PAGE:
Business Card Designs
by Daniel Will-Harris
I'm available for work no matter where in the world you are. If you're interested in having me work for you, just drop me a note
Debra Segal Ollivier is an American writer and translator living in Paris. I designed this first card for her professional work--something classic yet modern and very professional. The typefaces are Rubino Serif from ImageClub and Bank Gothic from Bitstream.
Debra loved everything about it, and then proceeded to
ask me to change every single element--the type, the layout--then we added graphics:
The result is an informal, personal card that she felt better represented her personality. So now she has two cards--one formal, and one informal--depending on the client--and her mood. She also has a new baby son,
Maxwell Sinclair. Typefaces: Scribble from Epiphany Design Studio in Santa Monica, and ITC Highlander.
I designed this logo and card for a film critic. I liked the simple, abstract, fun shape that implied a film projector, projecting her initial. She opted for an even more abstract
design, which I liked, too (I never let a client have anything I don't like myself!). The typeface is Berhard Gothic, a little known but quite beautiful art deco sans serif face from fonthaus it uses the alternate version for the E's so that they're rounded.
This is the card she chose, which uses EmmaScript from Mark Van Bronkhorst. The sb creates an interesting, almost abstract shape.
Susan Hayes is a weaver whose work is elegant and unusual, so I designed a logo that looks and feels like it was woven. It was printed using Thermography, a printing process I like because the printing becomes raised (like
engraving, only inexpensive), so you can actually "feel" the threads in her logo. Typeface: Lithos (again--what can I say, it's a beautiful face).Go to top...
It takes me forever to choose a pair of glasses. Not only do I have to like them, but Toni has to like them. Sharon has been incredibly patient while we've tried on every single pair of glasses in her shop, and honest about how good or bad they look. When you get glasses from her they always turn out right the first time--maybe not in an hour, but in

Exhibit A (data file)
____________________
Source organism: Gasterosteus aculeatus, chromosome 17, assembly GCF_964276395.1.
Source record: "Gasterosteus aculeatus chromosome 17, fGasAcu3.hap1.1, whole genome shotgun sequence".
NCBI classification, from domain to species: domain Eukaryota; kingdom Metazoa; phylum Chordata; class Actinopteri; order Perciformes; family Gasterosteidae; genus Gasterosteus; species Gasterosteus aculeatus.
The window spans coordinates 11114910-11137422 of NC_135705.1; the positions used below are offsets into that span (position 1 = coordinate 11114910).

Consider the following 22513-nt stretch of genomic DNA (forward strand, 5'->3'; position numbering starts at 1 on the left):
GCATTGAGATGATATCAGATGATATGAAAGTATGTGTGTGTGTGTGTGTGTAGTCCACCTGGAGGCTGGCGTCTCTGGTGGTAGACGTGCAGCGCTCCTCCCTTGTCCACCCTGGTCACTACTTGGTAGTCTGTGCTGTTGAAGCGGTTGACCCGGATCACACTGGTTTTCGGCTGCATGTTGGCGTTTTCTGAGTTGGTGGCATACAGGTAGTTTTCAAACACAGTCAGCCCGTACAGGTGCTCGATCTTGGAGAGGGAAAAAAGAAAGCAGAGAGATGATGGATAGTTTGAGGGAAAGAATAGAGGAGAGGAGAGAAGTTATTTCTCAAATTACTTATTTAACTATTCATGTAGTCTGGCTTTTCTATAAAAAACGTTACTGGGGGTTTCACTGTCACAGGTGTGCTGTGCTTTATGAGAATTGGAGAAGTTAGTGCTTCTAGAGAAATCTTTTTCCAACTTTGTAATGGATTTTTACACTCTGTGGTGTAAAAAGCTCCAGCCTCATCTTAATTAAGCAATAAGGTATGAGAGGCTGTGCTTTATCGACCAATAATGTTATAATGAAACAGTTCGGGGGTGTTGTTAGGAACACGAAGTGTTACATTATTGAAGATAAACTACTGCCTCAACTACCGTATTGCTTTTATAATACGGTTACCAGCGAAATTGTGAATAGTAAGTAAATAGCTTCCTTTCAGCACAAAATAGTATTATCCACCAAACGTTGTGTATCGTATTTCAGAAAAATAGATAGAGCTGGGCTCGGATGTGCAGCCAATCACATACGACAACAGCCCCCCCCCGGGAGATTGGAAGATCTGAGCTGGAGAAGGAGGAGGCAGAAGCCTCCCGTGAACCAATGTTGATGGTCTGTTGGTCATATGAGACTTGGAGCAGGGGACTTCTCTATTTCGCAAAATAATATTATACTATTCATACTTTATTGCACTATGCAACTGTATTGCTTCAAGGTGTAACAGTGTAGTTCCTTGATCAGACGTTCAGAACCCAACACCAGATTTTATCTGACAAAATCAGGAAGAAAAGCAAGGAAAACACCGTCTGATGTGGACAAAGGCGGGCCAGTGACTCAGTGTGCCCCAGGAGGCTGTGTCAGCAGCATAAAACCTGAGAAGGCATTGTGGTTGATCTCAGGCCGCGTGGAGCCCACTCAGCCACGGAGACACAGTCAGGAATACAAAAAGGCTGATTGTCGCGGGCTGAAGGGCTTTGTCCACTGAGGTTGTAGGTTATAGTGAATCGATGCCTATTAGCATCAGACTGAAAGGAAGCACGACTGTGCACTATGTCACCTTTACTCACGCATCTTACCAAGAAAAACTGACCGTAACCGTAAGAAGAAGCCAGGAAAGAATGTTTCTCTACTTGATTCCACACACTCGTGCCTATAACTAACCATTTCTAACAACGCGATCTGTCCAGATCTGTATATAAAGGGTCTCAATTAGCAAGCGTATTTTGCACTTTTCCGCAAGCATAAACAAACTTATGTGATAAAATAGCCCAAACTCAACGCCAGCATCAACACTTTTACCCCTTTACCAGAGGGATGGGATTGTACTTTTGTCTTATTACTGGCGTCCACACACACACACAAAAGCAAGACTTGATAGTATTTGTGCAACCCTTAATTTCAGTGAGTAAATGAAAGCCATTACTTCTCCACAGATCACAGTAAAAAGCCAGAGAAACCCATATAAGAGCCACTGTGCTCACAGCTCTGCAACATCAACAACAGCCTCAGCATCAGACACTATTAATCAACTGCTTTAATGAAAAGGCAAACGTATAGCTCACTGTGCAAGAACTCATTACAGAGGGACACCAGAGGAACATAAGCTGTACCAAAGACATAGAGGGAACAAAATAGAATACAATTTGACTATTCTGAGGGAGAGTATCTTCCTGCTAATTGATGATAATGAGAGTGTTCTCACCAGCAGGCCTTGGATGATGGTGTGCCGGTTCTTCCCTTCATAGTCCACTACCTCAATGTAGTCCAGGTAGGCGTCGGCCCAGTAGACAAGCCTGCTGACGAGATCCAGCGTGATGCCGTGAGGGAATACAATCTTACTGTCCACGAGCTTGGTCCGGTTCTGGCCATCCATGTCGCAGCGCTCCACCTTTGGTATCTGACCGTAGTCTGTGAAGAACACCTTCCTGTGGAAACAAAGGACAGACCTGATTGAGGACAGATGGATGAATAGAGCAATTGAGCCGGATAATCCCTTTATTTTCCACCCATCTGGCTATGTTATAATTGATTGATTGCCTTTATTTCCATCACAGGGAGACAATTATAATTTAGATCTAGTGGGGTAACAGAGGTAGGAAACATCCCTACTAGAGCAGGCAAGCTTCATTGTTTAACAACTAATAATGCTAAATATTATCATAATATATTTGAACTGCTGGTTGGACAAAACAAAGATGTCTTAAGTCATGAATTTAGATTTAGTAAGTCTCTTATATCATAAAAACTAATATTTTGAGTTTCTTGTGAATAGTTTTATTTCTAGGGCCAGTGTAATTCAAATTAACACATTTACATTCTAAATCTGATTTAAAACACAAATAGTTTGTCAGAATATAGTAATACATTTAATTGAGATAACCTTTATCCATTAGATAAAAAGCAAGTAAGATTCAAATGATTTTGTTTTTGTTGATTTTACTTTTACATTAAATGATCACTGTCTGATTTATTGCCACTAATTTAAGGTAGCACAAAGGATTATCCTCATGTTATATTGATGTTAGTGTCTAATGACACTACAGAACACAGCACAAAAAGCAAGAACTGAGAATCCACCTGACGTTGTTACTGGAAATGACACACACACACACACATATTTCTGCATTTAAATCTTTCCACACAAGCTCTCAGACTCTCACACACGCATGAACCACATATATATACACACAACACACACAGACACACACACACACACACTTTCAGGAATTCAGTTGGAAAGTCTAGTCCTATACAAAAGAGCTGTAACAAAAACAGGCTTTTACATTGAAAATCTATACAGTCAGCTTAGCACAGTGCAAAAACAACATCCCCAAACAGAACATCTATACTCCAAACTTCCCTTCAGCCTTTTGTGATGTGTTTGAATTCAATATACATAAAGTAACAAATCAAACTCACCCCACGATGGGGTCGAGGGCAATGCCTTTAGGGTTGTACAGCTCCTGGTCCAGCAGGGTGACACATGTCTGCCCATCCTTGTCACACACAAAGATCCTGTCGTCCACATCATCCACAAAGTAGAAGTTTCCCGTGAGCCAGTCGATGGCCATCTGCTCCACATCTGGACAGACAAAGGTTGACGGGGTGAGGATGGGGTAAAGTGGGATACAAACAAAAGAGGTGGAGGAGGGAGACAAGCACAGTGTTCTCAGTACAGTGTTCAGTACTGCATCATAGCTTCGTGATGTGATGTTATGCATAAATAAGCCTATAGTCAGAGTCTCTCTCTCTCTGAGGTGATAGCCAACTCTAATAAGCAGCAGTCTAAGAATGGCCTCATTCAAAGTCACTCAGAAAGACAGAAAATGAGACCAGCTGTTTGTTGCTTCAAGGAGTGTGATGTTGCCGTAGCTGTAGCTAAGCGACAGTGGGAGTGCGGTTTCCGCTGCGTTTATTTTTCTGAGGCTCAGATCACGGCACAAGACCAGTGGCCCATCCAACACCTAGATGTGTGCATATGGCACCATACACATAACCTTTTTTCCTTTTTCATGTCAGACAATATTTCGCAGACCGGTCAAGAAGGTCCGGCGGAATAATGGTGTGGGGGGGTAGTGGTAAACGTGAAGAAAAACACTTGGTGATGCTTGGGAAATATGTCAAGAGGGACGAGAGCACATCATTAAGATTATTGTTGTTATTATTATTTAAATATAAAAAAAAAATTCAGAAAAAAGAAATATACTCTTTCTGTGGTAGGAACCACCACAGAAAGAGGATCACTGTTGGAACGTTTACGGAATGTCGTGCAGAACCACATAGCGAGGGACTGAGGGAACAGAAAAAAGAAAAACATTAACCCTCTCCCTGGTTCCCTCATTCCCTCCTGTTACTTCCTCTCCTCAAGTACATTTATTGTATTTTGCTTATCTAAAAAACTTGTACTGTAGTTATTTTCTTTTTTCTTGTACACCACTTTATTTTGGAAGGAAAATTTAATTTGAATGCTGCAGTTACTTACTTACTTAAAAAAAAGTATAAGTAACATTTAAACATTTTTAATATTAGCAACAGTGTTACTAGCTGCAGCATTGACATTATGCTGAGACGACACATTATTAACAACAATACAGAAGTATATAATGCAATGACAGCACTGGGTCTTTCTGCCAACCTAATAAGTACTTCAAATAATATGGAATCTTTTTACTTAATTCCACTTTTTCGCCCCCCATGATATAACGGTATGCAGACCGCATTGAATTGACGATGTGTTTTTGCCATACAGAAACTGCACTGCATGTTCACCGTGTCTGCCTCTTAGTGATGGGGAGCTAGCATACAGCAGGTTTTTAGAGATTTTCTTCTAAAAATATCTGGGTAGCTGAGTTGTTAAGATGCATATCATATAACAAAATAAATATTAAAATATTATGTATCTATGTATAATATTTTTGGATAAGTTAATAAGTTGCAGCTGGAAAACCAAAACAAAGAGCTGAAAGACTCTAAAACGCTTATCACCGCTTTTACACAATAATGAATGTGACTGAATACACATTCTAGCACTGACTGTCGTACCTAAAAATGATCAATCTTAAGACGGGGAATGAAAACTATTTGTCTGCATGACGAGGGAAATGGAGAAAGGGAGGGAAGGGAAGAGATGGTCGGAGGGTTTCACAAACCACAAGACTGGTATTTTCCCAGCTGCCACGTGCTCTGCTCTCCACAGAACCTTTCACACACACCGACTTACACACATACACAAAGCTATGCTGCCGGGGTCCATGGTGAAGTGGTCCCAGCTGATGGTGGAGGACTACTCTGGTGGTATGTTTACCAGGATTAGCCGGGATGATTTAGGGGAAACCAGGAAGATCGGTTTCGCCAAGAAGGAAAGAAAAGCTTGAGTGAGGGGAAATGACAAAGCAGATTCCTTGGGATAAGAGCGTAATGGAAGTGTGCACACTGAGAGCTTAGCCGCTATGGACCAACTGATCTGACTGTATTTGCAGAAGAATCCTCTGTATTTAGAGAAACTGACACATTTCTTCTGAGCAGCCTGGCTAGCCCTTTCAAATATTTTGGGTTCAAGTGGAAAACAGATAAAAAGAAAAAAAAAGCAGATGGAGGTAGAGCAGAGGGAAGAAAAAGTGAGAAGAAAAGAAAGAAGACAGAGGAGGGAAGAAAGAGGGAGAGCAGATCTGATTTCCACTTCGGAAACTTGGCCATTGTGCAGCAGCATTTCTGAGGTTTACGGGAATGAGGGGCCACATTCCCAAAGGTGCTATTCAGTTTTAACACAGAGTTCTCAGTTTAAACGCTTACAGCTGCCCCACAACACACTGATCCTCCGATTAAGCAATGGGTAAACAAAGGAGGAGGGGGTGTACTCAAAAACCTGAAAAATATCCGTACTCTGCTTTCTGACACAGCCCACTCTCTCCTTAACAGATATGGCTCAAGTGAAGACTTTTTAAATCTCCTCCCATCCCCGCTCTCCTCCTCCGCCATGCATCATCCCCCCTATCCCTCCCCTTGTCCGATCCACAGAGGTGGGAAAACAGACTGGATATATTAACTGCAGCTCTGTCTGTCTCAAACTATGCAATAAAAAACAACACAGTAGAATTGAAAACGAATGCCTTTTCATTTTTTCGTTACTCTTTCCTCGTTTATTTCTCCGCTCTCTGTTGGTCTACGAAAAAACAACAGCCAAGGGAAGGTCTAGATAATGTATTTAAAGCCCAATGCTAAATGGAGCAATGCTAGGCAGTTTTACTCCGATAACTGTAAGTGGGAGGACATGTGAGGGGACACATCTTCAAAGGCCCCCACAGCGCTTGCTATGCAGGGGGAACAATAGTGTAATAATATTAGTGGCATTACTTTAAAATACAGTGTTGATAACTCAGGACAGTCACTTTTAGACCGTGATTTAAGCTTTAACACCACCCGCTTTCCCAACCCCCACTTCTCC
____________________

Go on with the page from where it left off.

a day or two (I don't know about you, but my vision is worth more than one hour's wait). Sharon's old cards were so blurry and unattractive I joked that she did it on purpose to make people think they needed new lenses. But, in fact, they were just printed locally without much thought--the way many people's cards are. This modern, asymmetrical design uses several weights of Zurich (Univers) from Bitstream. The glasses I got from her are
symmetrical, wireframes, that look like, well, just the way I look on my own card
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Sandra Piscedda is an Italian architect who raises Rhodesian Ridgebacks, so I combined her two pursuits into a single, blueprint inspired design. The two variations
are for variety. The typeface is, understandably, Monotype's Blueprint.
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Rachel's painting's are dreams filled with electric color. I couldn't imagine her card being anything but full-color. I started with photos of the artist--and her artwork. If you look carefully you'll see the artist merged into her own
painting in the upper right corner. Typeface: Pablo from Letraset.Go to top...
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